Adults can claim a complimentary joint of marijuana in Washington state this week when they receive a COVID-19 vaccine shot.
The Washington State Liquor and Cannabis Board announced Monday that the promotion, called "Joints for Jabs," was effective immediately and would run through July 12. During the afforded time period, state-licensed cannabis retailers are permitted to give one free pre-rolled joint to customers who are 21 or older when they receive their first or second dose of a COVID-19 vaccine at an active, on-site vaccination clinic. Customers can only claim the complimentary joint from the retail location during the same visit as receiving the jab, according to the board.
The board said it has "received multiple requests from cannabis retail licensees to engage in promotions to support state vaccination efforts." The board recently allowed for a beer, wine or cocktail to be provided at no cost for those 21 or older who are vaccinated by June 30.
More than 44% of the Evergreen State's population is fully vaccinated against COVID-19, according to the latest data from the Washington State Department of Health. Meanwhile, over 42% of the U.S. population is fully vaccinated, according to the latest data from the Centers for Disease Control and Prevention.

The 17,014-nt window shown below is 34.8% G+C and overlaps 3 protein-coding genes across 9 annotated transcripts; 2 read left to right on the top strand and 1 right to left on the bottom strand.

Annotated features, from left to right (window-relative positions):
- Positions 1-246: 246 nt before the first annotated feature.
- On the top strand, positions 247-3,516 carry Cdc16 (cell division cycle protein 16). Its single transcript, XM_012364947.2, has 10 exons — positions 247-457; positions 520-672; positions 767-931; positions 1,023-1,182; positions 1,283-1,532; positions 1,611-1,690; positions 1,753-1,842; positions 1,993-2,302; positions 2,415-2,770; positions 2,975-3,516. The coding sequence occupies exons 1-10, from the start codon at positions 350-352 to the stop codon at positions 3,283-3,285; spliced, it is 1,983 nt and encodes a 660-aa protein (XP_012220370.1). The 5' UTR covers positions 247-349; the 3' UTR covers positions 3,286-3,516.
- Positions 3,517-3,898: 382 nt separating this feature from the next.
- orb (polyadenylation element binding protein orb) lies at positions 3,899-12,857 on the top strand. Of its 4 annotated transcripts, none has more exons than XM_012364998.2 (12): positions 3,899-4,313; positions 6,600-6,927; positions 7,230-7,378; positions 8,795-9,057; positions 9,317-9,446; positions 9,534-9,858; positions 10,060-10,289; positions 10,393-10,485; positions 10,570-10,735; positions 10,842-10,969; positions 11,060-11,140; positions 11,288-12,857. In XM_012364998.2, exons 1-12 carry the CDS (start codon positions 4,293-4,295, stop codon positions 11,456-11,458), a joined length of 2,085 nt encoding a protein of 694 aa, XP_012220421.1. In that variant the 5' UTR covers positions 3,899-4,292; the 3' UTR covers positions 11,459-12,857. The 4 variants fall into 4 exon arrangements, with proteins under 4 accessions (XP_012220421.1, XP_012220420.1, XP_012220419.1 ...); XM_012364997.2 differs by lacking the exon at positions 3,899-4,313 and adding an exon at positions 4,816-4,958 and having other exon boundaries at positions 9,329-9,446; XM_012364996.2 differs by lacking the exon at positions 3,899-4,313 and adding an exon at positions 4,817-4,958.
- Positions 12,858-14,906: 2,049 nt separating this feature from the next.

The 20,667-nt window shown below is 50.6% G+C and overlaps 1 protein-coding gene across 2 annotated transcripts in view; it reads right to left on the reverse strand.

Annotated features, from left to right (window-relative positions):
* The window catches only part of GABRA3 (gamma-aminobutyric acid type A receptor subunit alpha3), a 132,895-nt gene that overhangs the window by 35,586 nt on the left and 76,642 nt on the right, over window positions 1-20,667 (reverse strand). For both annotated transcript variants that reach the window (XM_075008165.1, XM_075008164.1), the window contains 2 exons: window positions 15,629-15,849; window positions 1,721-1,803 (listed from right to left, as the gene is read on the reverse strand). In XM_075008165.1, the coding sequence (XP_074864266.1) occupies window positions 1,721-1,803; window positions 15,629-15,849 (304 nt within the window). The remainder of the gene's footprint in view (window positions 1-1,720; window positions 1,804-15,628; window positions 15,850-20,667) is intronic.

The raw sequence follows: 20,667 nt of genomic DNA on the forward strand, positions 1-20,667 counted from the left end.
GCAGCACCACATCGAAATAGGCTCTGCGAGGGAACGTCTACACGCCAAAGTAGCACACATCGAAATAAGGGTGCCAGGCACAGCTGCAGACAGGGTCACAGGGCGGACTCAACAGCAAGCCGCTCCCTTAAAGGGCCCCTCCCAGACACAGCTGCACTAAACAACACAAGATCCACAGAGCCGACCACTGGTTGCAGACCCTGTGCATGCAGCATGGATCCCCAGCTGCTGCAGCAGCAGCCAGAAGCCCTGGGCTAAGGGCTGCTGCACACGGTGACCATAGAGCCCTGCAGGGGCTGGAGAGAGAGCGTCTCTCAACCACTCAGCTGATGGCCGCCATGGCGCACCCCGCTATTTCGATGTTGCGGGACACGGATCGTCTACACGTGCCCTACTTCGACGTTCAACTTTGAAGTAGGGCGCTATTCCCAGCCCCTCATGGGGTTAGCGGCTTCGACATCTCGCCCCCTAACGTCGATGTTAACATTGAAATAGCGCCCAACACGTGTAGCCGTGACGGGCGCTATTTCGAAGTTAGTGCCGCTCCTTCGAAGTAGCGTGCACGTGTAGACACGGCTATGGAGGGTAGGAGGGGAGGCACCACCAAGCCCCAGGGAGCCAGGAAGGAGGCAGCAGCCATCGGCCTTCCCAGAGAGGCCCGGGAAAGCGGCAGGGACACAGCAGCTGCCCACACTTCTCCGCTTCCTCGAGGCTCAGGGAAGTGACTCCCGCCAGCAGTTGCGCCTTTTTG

Washington is not the only U.S. state to get creative in incentivizing people to receive a COVID-19 vaccine. In Arizona, a cannabis dispensary is handing out free pre-rolled joints and gummy edibles in exchange for getting vaccinated. On April 20, a day widely considered the unofficial pot holiday, cannabis reform activist group D.C. Marijuana Justice (DCMJ) gave away more than 8 pounds of locally-grown cannabis rolled up into over 4,200 joints at 30 vaccination sites across Washington, D.C. Then New Jersey partnered with 13 local breweries to offer free beer to residents who got their first vaccine dose in May.
Since the start of the pandemic, more than 33 million people across the United States have been diagnosed with COVID-19 and nearly 600,000 have died from the disease, according to data collected by Johns Hopkins University.